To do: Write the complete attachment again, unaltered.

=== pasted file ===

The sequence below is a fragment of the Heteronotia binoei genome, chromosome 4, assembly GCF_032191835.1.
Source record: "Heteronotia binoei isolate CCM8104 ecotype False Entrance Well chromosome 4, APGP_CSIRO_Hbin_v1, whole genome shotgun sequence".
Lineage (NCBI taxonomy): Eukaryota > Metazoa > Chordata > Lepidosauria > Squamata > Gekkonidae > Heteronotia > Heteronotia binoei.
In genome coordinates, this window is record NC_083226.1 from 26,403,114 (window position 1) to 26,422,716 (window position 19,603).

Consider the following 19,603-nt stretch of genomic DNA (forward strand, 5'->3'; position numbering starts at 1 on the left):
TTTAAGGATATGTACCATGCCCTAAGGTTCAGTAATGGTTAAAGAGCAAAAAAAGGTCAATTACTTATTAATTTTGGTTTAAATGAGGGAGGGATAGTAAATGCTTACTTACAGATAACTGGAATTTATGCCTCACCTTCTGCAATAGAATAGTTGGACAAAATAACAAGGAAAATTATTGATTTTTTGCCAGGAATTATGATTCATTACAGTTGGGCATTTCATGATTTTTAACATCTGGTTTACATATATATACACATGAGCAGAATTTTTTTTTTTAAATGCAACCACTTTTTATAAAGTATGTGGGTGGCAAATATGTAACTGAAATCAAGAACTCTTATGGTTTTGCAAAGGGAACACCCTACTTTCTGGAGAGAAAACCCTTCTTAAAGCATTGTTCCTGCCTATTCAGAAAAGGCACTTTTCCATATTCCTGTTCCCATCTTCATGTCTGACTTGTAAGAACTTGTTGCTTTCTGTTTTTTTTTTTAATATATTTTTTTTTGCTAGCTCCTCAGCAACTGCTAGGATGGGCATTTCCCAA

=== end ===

The sequence below is a fragment of the Heteronotia binoei genome, chromosome 4, assembly GCF_032191835.1.
Source record: "Heteronotia binoei isolate CCM8104 ecotype False Entrance Well chromosome 4, APGP_CSIRO_Hbin_v1, whole genome shotgun sequence".
Lineage (NCBI taxonomy): Eukaryota > Metazoa > Chordata > Lepidosauria > Squamata > Gekkonidae > Heteronotia > Heteronotia binoei.
In genome coordinates, this window is record NC_083226.1 from 26,403,114 (window position 1) to 26,422,716 (window position 19,603).

Consider the following 19,603-nt stretch of genomic DNA (forward strand, 5'->3'; position numbering starts at 1 on the left):
TTTAAGGATATGTACCATGCCCTAAGGTTCAGTAATGGTTAAAGAGCAAAAAAAGGTCAATTACTTATTAATTTTGGTTTAAATGAGGGAGGGATAGTAAATGCTTACTTACAGATAACTGGAATTTATGCCTCACCTTCTGCAATAGAATAGTTGGACAAAATAACAAGGAAAATTATTGATTTTTTGCCAGGAATTATGATTCATTACAGTTGGGCATTTCATGATTTTTAACATCTGGTTTACATATATATACACATGAGCAGAATTTTTTTTTTTAAATGCAACCACTTTTTATAAAGTATGTGGGTGGCAAATATGTAACTGAAATCAAGAACTCTTATGGTTTTGCAAAGGGAACACCCTACTTTCTGGAGAGAAAACCCTTCTTAAAGCATTGTTCCTGCCTATTCAGAAAAGGCACTTTTCCATATTCCTGTTCCCATCTTCATGTCTGACTTGTAAGAACTTGTTGCTTTCTGTTTTTTTTTTTAATATATTTTTTTTTGCTAGCTCCTCAGCAACTGCTAGGATGGGCATTTCCCAA